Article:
Mapping Brand Strategy: Leveraging Distinctiveness and Centrality

by | Jun 5, 2017 | Brand Development & Strategy

When creating a new company or product, it must be representative of others in its category, but unique enough to differentiate itself from competitors. To address this contradictory goal, Professors Niraj Dawar and Charan K. Bagga created the central-distinctiveness (C-D) map to analyze business performance against brand positioning.



The map is organized into four quadrants. Mainstream brands have a large appeal, but lack a distinctive quality, ultimately reducing the pricing power. This section is filled with popular brands like Ford and McDonalds. Peripheral brands also lack distinguishing features and do not hold favorable views among consumers. Despite the unattractive placement, companies like Kia and Pabst claim a competitive portion of sales in their respective industries.



Unique characteristics set unconventional brands apart from classic products in its industry. However, these brands, like Tesla, attract a small niche market, resulting in a low share of sales. Finally, aspirational brands are successful in both their widespread appeal and distinguishing features. Products like Mercedes and BMW claim a high percentage of sales and do so at a higher price.


Their research found the distinctiveness and centrality should be viewed together to further benefit the company rather than solely pursuing one. Below are three findings from the C-D map research to elevate and grow your small business.


1. Map Your Strategy

Through the C-D map, how consumers view a brand’s distinctiveness is directly linked to market performance, providing immediate feedback on your current marketing or brand strategy’s effectiveness. A regression analysis of Dawar and Bagga’s data found increasing one-point on the centrality scale also corresponds to an increase in sales. For unconventional products, this can be a key strategic goal to gain market traction while still maintaining their distinctive traits. However, mainstream products already high in centrality would suffer in adopting this change. Utilize the map to ensure the proposed strategy transformation would result in improved brand performance or perception.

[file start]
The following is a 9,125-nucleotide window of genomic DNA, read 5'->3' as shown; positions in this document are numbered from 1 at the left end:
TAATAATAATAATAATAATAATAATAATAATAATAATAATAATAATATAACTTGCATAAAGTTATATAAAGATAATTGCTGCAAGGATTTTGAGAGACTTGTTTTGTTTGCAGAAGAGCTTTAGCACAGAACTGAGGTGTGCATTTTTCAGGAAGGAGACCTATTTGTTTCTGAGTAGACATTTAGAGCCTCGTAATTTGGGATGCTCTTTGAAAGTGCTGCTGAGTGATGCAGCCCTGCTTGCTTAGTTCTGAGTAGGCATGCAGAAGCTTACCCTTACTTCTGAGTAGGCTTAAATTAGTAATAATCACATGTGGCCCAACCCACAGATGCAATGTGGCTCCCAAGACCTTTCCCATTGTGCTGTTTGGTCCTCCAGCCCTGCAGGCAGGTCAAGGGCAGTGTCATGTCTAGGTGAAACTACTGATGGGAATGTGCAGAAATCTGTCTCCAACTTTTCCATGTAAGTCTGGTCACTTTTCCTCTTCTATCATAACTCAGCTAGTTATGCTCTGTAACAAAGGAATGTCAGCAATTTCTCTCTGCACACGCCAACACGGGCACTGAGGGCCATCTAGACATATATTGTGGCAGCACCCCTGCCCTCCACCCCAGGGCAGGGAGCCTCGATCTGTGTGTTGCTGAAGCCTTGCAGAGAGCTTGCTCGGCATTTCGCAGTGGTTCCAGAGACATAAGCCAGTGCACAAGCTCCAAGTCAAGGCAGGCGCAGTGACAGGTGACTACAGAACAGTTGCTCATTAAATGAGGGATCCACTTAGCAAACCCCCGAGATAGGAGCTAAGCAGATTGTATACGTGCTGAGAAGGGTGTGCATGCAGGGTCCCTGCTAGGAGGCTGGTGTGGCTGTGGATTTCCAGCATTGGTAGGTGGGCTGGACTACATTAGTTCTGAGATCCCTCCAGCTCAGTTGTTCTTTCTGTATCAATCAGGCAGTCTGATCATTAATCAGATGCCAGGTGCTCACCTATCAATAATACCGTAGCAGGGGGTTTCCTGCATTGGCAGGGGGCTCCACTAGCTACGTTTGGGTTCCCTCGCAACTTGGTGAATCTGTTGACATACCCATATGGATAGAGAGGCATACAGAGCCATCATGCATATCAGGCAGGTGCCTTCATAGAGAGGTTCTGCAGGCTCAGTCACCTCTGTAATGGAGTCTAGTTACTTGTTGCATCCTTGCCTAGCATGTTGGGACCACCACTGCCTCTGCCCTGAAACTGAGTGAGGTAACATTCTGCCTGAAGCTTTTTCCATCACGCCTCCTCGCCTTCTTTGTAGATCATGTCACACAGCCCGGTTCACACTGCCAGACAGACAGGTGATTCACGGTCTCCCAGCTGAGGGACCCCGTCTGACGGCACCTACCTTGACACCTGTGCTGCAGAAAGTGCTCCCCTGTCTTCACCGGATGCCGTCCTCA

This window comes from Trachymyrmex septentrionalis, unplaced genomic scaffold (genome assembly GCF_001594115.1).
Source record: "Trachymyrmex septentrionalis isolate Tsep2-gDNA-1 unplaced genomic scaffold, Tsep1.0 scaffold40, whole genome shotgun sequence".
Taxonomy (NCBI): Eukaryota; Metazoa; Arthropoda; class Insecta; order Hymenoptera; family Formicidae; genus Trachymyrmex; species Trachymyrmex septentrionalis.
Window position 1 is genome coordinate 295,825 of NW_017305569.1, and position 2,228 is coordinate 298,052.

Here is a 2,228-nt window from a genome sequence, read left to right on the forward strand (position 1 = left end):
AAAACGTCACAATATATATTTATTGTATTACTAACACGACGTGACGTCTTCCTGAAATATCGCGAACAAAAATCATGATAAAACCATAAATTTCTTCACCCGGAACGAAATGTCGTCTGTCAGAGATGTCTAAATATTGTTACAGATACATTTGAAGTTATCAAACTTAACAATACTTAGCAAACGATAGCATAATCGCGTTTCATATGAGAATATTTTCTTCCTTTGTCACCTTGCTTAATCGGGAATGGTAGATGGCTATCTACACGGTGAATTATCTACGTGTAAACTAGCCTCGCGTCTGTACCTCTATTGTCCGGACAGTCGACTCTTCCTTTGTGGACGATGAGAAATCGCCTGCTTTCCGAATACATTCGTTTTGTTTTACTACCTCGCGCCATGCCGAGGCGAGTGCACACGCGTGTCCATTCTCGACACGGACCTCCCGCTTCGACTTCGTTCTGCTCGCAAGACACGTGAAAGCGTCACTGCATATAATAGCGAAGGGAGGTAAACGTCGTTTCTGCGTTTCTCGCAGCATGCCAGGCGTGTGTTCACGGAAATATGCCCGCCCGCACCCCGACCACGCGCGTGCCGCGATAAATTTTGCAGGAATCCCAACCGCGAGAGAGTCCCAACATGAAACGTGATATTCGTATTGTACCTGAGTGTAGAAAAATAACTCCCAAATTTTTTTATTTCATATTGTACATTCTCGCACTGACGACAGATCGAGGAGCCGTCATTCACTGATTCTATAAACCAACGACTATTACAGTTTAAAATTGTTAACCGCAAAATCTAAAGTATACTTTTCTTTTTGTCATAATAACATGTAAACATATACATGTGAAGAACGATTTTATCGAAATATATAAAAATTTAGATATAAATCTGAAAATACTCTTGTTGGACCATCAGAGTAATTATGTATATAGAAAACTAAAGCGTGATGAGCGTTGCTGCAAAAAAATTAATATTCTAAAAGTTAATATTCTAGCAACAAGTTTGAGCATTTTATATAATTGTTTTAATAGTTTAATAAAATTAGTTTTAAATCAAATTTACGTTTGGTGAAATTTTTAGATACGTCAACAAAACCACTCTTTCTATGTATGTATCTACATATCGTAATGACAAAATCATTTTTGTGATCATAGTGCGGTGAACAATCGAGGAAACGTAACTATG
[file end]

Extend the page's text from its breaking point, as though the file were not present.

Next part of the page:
Brand Strategy1

2. Consider Competitors

Typical business competition maps only examine a select number of characteristics about the brand. However, because your business shares certain qualities with another does not make you direct competitors. A C-D map examines customer perceptions, allowing brands to examine true competitors instead of perceived ones. Incorporating a C-D map allows for a better understanding of your market and what you need to emphasize or change to increase sales or brand perception.

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A simplified C-D for car manufacturers

3. Acknowledge Your Target Market

In their research, Dawar and Bagga found large differences between national and regional survey results. Rather than initially attempting to please the entire global market, focus marketing on your core customers. For example, when viewed through a national lens, Subaru cars scored low in both categories on the C-D map. However, its all-weather features make it incredibly popular in the Northeast and Pacific Northwest, earning the company a place in the aspirational section instead. Placement on the map should align with your business model and target demographic.

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